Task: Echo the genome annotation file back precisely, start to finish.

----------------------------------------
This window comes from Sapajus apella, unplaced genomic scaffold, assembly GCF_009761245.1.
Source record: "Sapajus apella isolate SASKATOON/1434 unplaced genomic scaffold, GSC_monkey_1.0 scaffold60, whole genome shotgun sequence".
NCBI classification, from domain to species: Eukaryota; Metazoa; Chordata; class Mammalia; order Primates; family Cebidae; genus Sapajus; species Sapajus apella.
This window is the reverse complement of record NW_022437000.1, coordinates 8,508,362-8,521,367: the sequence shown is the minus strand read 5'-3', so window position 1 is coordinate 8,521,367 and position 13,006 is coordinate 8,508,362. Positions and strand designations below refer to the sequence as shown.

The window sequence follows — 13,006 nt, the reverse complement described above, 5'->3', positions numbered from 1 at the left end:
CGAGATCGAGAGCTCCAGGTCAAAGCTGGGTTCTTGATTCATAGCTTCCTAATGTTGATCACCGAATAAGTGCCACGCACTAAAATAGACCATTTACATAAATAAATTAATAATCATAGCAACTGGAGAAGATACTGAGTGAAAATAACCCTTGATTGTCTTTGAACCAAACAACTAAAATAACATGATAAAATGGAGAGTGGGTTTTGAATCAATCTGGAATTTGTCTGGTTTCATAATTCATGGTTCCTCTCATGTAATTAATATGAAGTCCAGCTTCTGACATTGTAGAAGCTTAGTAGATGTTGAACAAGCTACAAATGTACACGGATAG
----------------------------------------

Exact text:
This window comes from Sapajus apella, unplaced genomic scaffold, assembly GCF_009761245.1.
Source record: "Sapajus apella isolate SASKATOON/1434 unplaced genomic scaffold, GSC_monkey_1.0 scaffold60, whole genome shotgun sequence".
NCBI classification, from domain to species: Eukaryota; Metazoa; Chordata; class Mammalia; order Primates; family Cebidae; genus Sapajus; species Sapajus apella.
This window is the reverse complement of record NW_022437000.1, coordinates 8,508,362-8,521,367: the sequence shown is the minus strand read 5'-3', so window position 1 is coordinate 8,521,367 and position 13,006 is coordinate 8,508,362. Positions and strand designations below refer to the sequence as shown.

The window sequence follows — 13,006 nt, the reverse complement described above, 5'->3', positions numbered from 1 at the left end:
CGAGATCGAGAGCTCCAGGTCAAAGCTGGGTTCTTGATTCATAGCTTCCTAATGTTGATCACCGAATAAGTGCCACGCACTAAAATAGACCATTTACATAAATAAATTAATAATCATAGCAACTGGAGAAGATACTGAGTGAAAATAACCCTTGATTGTCTTTGAACCAAACAACTAAAATAACATGATAAAATGGAGAGTGGGTTTTGAATCAATCTGGAATTTGTCTGGTTTCATAATTCATGGTTCCTCTCATGTAATTAATATGAAGTCCAGCTTCTGACATTGTAGAAGCTTAGTAGATGTTGAACAAGCTACAAATGTACACGGATAG